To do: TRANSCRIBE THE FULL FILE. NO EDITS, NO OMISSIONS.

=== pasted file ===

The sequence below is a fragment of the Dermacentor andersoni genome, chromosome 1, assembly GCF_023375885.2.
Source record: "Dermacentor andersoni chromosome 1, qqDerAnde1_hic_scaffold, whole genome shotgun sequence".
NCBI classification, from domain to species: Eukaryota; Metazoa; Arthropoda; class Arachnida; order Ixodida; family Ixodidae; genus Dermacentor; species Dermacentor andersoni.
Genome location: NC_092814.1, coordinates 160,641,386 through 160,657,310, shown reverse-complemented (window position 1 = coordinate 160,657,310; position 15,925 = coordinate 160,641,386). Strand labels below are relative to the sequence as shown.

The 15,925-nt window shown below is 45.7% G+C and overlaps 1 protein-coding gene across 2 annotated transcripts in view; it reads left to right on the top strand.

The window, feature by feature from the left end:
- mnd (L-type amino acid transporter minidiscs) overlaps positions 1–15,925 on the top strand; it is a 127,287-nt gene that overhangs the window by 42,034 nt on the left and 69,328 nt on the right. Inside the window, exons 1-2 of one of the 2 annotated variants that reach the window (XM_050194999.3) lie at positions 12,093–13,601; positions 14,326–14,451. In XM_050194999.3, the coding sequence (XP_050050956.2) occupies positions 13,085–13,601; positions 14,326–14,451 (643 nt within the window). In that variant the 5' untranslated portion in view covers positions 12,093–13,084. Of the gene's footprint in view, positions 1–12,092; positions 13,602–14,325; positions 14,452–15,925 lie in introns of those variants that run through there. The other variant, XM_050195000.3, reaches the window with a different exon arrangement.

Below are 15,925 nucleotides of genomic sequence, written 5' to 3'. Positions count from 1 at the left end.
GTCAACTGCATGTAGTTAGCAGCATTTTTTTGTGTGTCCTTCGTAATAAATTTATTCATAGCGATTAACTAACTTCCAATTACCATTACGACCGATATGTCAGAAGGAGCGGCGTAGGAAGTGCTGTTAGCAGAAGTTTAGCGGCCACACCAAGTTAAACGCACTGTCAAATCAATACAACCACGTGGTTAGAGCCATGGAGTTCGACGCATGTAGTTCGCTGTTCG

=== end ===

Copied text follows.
The sequence below is a fragment of the Dermacentor andersoni genome, chromosome 1, assembly GCF_023375885.2.
Source record: "Dermacentor andersoni chromosome 1, qqDerAnde1_hic_scaffold, whole genome shotgun sequence".
NCBI classification, from domain to species: Eukaryota; Metazoa; Arthropoda; class Arachnida; order Ixodida; family Ixodidae; genus Dermacentor; species Dermacentor andersoni.
Genome location: NC_092814.1, coordinates 160,641,386 through 160,657,310, shown reverse-complemented (window position 1 = coordinate 160,657,310; position 15,925 = coordinate 160,641,386). Strand labels below are relative to the sequence as shown.

The 15,925-nt window shown below is 45.7% G+C and overlaps 1 protein-coding gene across 2 annotated transcripts in view; it reads left to right on the top strand.

The window, feature by feature from the left end:
- mnd (L-type amino acid transporter minidiscs) overlaps positions 1–15,925 on the top strand; it is a 127,287-nt gene that overhangs the window by 42,034 nt on the left and 69,328 nt on the right. Inside the window, exons 1-2 of one of the 2 annotated variants that reach the window (XM_050194999.3) lie at positions 12,093–13,601; positions 14,326–14,451. In XM_050194999.3, the coding sequence (XP_050050956.2) occupies positions 13,085–13,601; positions 14,326–14,451 (643 nt within the window). In that variant the 5' untranslated portion in view covers positions 12,093–13,084. Of the gene's footprint in view, positions 1–12,092; positions 13,602–14,325; positions 14,452–15,925 lie in introns of those variants that run through there. The other variant, XM_050195000.3, reaches the window with a different exon arrangement.

Below are 15,925 nucleotides of genomic sequence, written 5' to 3'. Positions count from 1 at the left end.
GTCAACTGCATGTAGTTAGCAGCATTTTTTTGTGTGTCCTTCGTAATAAATTTATTCATAGCGATTAACTAACTTCCAATTACCATTACGACCGATATGTCAGAAGGAGCGGCGTAGGAAGTGCTGTTAGCAGAAGTTTAGCGGCCACACCAAGTTAAACGCACTGTCAAATCAATACAACCACGTGGTTAGAGCCATGGAGTTCGACGCATGTAGTTCGCTGTTCG